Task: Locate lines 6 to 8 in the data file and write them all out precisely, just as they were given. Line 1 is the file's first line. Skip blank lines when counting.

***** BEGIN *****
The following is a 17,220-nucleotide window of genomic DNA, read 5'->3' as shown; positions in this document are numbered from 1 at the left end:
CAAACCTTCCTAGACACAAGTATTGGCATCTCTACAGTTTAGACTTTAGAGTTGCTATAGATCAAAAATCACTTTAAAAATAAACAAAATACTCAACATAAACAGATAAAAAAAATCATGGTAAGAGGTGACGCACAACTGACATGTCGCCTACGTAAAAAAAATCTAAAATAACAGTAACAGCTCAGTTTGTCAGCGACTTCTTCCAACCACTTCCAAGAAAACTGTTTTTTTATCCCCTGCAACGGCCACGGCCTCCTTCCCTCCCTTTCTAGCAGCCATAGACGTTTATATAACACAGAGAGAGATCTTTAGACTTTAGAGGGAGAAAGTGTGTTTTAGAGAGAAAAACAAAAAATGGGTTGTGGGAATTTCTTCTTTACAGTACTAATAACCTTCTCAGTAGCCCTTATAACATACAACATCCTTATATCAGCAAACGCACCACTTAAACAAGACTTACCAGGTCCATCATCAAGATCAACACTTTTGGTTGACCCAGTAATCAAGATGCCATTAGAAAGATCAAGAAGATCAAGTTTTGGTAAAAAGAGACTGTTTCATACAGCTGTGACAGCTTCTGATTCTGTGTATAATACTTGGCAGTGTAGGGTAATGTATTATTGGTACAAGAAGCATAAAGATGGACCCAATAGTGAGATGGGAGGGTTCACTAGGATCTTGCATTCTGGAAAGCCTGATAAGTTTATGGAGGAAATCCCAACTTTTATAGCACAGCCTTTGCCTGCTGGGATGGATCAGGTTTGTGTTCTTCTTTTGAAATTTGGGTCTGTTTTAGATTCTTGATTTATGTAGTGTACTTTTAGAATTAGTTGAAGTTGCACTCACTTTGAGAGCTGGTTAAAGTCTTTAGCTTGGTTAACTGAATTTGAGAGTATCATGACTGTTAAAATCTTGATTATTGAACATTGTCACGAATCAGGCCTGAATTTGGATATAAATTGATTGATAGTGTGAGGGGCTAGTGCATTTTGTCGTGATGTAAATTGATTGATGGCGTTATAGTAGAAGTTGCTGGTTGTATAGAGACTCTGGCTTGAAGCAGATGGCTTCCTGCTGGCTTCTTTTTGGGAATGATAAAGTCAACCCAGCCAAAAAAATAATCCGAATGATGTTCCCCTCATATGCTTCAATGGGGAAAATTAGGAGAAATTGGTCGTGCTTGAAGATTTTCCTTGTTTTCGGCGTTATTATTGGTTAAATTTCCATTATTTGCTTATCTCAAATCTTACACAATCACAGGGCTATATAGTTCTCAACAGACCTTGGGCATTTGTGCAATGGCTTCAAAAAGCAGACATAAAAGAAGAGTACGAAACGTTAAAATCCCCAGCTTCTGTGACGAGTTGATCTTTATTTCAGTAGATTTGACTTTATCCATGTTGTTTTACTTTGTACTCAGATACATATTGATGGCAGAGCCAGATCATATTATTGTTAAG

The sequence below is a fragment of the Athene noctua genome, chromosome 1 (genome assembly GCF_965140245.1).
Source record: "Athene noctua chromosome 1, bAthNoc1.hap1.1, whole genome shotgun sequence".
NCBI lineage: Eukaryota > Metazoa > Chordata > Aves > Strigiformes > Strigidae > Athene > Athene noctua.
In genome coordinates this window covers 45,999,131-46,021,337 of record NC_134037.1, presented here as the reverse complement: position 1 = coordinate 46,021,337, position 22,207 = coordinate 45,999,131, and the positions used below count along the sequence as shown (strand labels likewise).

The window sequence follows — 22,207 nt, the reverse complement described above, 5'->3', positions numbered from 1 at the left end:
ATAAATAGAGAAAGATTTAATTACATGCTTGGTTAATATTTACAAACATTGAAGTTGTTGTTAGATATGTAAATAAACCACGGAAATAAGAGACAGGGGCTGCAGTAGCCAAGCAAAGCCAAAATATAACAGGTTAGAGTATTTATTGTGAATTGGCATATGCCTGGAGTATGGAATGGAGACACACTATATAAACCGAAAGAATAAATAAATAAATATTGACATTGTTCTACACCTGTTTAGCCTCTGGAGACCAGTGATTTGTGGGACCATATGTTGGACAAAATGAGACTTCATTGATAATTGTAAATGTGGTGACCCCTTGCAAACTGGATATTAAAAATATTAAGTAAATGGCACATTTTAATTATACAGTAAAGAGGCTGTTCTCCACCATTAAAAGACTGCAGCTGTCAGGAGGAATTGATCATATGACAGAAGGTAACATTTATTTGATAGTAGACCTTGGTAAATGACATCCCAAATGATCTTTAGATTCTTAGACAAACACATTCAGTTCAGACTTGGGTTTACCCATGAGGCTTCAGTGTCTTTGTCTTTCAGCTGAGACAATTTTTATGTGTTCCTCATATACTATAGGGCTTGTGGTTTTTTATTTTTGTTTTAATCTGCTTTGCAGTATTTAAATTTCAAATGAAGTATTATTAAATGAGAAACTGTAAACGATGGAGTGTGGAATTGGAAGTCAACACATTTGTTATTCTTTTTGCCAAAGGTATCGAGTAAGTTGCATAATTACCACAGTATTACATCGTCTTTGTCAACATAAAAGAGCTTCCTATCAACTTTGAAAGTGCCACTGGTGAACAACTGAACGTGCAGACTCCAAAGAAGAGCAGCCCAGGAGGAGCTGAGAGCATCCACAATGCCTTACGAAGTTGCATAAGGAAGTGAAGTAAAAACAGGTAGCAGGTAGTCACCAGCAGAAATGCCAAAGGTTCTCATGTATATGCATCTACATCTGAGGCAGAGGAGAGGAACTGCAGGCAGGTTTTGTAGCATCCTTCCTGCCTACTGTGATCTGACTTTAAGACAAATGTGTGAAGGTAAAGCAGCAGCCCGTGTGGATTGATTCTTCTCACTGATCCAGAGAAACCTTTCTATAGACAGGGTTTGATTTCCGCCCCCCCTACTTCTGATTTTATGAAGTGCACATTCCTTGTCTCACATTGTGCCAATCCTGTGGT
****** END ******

In genome coordinates this window covers 45,999,131-46,021,337 of record NC_134037.1, presented here as the reverse complement: position 1 = coordinate 46,021,337, position 22,207 = coordinate 45,999,131, and the positions used below count along the sequence as shown (strand labels likewise).

The window sequence follows — 22,207 nt, the reverse complement described above, 5'->3', positions numbered from 1 at the left end:
ATAAATAGAGAAAGATTTAATTACATGCTTGGTTAATATTTACAAACATTGAAGTTGTTGTTAGATATGTAAATAAACCACGGAAATAAGAGACAGGGGCTGCAGTAGCCAAGCAAAGCCAAAATATAACAGGTTAGAGTATTTATTGTGAATTGGCATATGCCTGGAGTATGGAATGGAGACACACTATATAAACCGAAAGAATAAATAAATAAATATTGACATTGTTCTACACCTGTTTAGCCTCTGGAGACCAGTGATTTGTGGGACCATATGTTGGACAAAATGAGACTTCATTGATAATTGTAAATGTGGTGACCCCTTGCAAACTGGATATTAAAAATATTAAGTAAATGGCACATTTTAATTATACAGTAAAGAGGCTGTTCTCCACCATTAAAAGACTGCAGCTGTCAGGAGGAATTGATCATATGACAGAAGGTAACATTTATTTGATAGTAGACCTTGGTAAATGACATCCCAAATGATCTTTAGATTCTTAGACAAACACATTCAGTTCAGACTTGGGTTTACCCATGAGGCTTCAGTGTCTTTGTCTTTCAGCTGAGACAATTTTTATGTGTTCCTCATATACTATAGGGCTTGTGGTTTTTTATTTTTGTTTTAATCTGCTTTGCAGTATTTAAATTTCAAATGAAGTATTATTAAATGAGAAACTGTAAACGATGGAGTGTGGAATTGGAAGTCAACACATTTGTTATTCTTTTTGCCAAAGGTATCGAGTAAGTTGCATAATTACCACAGTATTACATCGTCTTTGTCAACATAAAAGAGCTTCCTATCAACTTTGAAAGTGCCACTGGTGAACAACTGAACGTGCAGACTCCAAAGAAGAGCAGCCCAGGAGGAGCTGAGAGCATCCACAATGCCTTACGAAGTTGCATAAGGAAGTGAAGTAAAAACAGGTAGCAGGTAGTCACCAGCAGAAATGCCAAAGGTTCTCATGTATATGCATCTACATCTGAGGCAGAGGAGAGGAACTGCAGGCAGGTTTTGTAGCATCCTTCCTGCCTACTGTGATCTGACTTTAAGACAAATGTGTGAAGGTAAAGCAGCAGCCCGTGTGGATTGATTCTTCTCACTGATCCAGAGAAACCTTTCTATAGACAGGGTTTGATTTCCGCCCCCCCTACTTCTGATTTTATGAAGTGCACATTCCTTGTCTCACATTGTGCCAATCCTGTGGT